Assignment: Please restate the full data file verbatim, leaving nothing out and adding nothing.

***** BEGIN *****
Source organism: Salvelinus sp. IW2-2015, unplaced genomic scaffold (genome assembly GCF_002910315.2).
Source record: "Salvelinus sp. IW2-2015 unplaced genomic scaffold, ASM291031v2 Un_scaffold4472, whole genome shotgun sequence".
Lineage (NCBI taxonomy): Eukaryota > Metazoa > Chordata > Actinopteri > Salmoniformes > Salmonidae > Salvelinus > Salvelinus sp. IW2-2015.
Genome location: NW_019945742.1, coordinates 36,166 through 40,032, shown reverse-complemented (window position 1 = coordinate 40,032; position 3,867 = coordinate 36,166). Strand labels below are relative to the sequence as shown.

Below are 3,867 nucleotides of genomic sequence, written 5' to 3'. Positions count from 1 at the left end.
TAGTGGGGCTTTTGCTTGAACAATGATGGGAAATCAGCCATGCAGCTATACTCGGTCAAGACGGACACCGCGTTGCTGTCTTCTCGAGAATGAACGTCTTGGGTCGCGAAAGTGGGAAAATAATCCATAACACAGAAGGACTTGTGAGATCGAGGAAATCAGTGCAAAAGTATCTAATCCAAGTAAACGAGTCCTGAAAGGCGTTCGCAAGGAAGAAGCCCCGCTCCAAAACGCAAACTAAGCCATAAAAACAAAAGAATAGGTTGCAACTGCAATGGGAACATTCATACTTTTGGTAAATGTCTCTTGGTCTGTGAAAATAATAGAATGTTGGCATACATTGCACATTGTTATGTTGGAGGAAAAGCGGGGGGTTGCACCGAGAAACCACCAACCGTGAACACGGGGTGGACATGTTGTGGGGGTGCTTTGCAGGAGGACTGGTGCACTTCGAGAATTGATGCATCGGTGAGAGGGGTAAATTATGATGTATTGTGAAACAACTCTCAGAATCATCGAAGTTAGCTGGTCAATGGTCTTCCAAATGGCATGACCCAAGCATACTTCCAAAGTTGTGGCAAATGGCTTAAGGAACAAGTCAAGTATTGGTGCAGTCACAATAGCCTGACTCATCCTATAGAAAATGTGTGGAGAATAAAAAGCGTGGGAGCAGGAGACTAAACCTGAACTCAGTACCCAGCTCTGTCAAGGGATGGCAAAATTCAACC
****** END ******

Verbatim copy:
Source organism: Salvelinus sp. IW2-2015, unplaced genomic scaffold (genome assembly GCF_002910315.2).
Source record: "Salvelinus sp. IW2-2015 unplaced genomic scaffold, ASM291031v2 Un_scaffold4472, whole genome shotgun sequence".
Lineage (NCBI taxonomy): Eukaryota > Metazoa > Chordata > Actinopteri > Salmoniformes > Salmonidae > Salvelinus > Salvelinus sp. IW2-2015.
Genome location: NW_019945742.1, coordinates 36,166 through 40,032, shown reverse-complemented (window position 1 = coordinate 40,032; position 3,867 = coordinate 36,166). Strand labels below are relative to the sequence as shown.

Below are 3,867 nucleotides of genomic sequence, written 5' to 3'. Positions count from 1 at the left end.
TAGTGGGGCTTTTGCTTGAACAATGATGGGAAATCAGCCATGCAGCTATACTCGGTCAAGACGGACACCGCGTTGCTGTCTTCTCGAGAATGAACGTCTTGGGTCGCGAAAGTGGGAAAATAATCCATAACACAGAAGGACTTGTGAGATCGAGGAAATCAGTGCAAAAGTATCTAATCCAAGTAAACGAGTCCTGAAAGGCGTTCGCAAGGAAGAAGCCCCGCTCCAAAACGCAAACTAAGCCATAAAAACAAAAGAATAGGTTGCAACTGCAATGGGAACATTCATACTTTTGGTAAATGTCTCTTGGTCTGTGAAAATAATAGAATGTTGGCATACATTGCACATTGTTATGTTGGAGGAAAAGCGGGGGGTTGCACCGAGAAACCACCAACCGTGAACACGGGGTGGACATGTTGTGGGGGTGCTTTGCAGGAGGACTGGTGCACTTCGAGAATTGATGCATCGGTGAGAGGGGTAAATTATGATGTATTGTGAAACAACTCTCAGAATCATCGAAGTTAGCTGGTCAATGGTCTTCCAAATGGCATGACCCAAGCATACTTCCAAAGTTGTGGCAAATGGCTTAAGGAACAAGTCAAGTATTGGTGCAGTCACAATAGCCTGACTCATCCTATAGAAAATGTGTGGAGAATAAAAAGCGTGGGAGCAGGAGACTAAACCTGAACTCAGTACCCAGCTCTGTCAAGGGATGGCAAAATTCAACC